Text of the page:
windowthroughtime

A wry view of life for the world-weary

What Is The Origin Of (68)?….

spitting

Spitting image

This phrase is used to indicate that someone (or thing) bears an uncanny resemblance to someone (or something) else.

It is uncanny how many times TOWT gets mistaken for someone else, often in the most unlikely of situations, including once for someone whom the observer had thought was dead! She must have a whole army of dopplegangers. Even I was once mistaken for Jeremy Irons whilst wandering through the streets of Copenhagen. But where does this slightly unsavoury phrase come from?

As usual, there is no definitive explanation but the most likely centres around the concept that someone is so similar that they could have been spat out of their mouth. This allusion was certainly doing the rounds by the late 17th century. George Farquhar’s comedy of 1689, Love and a bottle, contains the line, “Poor child! he’s as like his own dadda as if he were spit out of his mouth”.

Whilst it is dangerous to seek confirmation from other languages – after all, the concept may have been imported from English – nonetheless the French have the expression, “C’est le portrait craché de son père” (he’s the spitting portrait of his father) and the Norwegians “som snytt ut av nesen paa” (as blown out of the nose of).

So we may hazard that spit means closeness or similarity, a usage confirmed in The Newgate Calendar of 1824-26, “A daughter…the very spit of the old captain” and in several other sources during that century, often in the form dead spit. Possibly, though, the recognition of the original meaning of spit was on the wane and so to reinforce the concept “and image” was added. Certainly by 1895 in E.Castle’s Lieutenant of Searthey we find, “She’s like the poor lady that’s dead and gone, the spit an’ image she is” and it is just a small step to elide the two concepts into a spitting image, something that certainly had happened, at least in representations of the common vernacular at the start of the twentieth century.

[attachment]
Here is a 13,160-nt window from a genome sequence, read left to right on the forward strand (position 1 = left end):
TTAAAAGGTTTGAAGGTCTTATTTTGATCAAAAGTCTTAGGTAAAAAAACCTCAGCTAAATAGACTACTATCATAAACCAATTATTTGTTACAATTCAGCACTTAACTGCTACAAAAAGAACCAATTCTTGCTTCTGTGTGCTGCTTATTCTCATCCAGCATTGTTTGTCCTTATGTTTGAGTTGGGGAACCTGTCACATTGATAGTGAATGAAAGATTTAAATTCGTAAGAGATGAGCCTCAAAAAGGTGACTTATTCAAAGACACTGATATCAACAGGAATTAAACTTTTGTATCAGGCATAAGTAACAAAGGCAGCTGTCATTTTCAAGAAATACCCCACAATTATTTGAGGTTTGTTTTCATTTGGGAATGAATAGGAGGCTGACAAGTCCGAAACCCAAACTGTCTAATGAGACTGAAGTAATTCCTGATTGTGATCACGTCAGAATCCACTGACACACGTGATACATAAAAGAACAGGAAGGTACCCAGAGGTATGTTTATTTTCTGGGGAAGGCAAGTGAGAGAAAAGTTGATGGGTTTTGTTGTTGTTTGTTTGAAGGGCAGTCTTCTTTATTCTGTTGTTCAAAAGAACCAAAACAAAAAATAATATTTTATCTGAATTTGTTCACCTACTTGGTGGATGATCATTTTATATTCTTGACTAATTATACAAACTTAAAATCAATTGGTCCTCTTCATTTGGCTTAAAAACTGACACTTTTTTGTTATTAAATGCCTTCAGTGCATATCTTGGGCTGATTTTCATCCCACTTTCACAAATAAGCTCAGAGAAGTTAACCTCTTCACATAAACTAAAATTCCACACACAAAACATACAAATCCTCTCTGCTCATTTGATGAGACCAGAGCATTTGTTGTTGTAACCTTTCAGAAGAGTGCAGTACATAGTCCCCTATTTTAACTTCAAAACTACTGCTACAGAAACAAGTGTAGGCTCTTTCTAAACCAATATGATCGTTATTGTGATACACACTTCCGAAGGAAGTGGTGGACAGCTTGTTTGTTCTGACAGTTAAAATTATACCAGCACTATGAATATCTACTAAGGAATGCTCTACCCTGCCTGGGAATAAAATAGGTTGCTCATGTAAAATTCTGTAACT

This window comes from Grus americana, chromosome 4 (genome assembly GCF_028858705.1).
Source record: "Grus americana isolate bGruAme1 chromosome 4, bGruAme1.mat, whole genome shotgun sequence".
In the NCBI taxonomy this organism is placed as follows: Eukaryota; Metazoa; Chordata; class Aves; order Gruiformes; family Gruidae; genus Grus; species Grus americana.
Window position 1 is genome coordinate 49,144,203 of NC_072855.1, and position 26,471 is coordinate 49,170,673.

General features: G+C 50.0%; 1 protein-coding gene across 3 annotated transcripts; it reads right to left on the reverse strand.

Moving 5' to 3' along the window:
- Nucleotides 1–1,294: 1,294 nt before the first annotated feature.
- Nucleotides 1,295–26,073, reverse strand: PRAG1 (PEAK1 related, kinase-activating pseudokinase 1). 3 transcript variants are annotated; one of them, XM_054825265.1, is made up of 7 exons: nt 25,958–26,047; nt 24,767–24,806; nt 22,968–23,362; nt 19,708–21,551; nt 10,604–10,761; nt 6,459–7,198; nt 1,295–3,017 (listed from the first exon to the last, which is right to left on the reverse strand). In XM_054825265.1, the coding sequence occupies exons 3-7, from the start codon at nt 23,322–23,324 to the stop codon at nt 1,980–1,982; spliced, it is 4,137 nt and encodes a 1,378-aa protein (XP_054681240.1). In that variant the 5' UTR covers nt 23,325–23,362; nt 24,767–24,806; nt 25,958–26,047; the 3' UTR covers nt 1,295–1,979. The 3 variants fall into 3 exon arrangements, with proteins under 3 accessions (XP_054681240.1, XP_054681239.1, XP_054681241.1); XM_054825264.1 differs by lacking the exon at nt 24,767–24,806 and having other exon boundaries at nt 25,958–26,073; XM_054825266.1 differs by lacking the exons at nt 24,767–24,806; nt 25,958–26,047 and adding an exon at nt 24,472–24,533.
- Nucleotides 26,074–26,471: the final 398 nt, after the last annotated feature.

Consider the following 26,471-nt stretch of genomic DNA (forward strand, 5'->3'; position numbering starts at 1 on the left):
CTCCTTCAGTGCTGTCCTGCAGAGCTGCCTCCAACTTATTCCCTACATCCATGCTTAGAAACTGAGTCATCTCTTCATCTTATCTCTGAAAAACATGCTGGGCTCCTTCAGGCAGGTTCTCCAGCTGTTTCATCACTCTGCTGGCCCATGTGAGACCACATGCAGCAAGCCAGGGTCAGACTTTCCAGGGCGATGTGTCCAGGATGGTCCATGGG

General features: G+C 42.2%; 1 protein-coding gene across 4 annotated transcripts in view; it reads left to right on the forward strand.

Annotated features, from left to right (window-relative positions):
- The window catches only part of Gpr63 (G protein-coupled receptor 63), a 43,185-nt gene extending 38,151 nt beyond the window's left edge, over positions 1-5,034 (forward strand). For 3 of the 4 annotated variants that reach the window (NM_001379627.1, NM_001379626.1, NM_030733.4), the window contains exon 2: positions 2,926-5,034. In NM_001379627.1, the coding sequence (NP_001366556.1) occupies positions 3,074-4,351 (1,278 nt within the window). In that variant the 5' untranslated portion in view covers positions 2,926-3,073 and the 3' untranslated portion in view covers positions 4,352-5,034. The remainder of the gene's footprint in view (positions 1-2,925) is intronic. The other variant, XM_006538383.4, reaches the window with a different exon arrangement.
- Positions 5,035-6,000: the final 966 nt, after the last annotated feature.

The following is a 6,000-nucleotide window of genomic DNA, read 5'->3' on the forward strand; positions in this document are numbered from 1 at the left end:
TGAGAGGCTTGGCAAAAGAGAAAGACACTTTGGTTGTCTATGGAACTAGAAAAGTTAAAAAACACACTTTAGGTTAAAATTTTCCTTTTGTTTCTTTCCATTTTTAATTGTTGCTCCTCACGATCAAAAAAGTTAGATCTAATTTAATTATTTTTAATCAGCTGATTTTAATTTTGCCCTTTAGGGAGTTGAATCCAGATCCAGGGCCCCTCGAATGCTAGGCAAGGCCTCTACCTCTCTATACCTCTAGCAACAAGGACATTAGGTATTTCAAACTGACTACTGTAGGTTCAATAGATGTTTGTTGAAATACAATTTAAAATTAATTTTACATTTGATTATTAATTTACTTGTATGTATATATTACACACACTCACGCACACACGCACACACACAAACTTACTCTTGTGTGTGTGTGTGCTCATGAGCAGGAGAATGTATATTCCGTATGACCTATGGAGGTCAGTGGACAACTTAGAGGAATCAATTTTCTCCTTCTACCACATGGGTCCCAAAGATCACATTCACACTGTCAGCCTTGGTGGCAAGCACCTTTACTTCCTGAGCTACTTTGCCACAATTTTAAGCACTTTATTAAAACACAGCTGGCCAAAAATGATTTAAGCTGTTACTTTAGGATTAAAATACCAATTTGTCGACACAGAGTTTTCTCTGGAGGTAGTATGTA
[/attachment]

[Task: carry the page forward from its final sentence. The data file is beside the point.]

An alternative phrase used to convey the same concept is dead ringer. The derivation of this phrase is more straightforward and has nothing to do with campanology. A ringer is a horse which was switched for another of a similar appearance in order to hoodwink the bookmakers – most of the horses that I bet on seem to have been the subject of such a switch.

The term was part of the vocabulary of the North American horse-racing community in the 19th century and is helpfully defined for us by the Manitoba Free Press of 1882, “A horse that is taken through the country and trotted under a false name and pedigree is called a ‘ringer.‘”

In English the adjective “dead” is rather a portmanteau one and is used in many different contexts with many different meanings and connotations. Of course, the meaning most commonly ascribed to it is being no longer alive, no more, deceased and so on. But it also has the meaning of exactly or precisely when used, for example, in conjunction with centre meaning precisely in the middle. Its usage in association with a ringer serves to emphasis the exactitude of the match.

Dead ringer is the spitting image of spitting image and as someone who is inclined to resist Americanisms when there is a good alternative it is the latter I will stick with.

So now we know!

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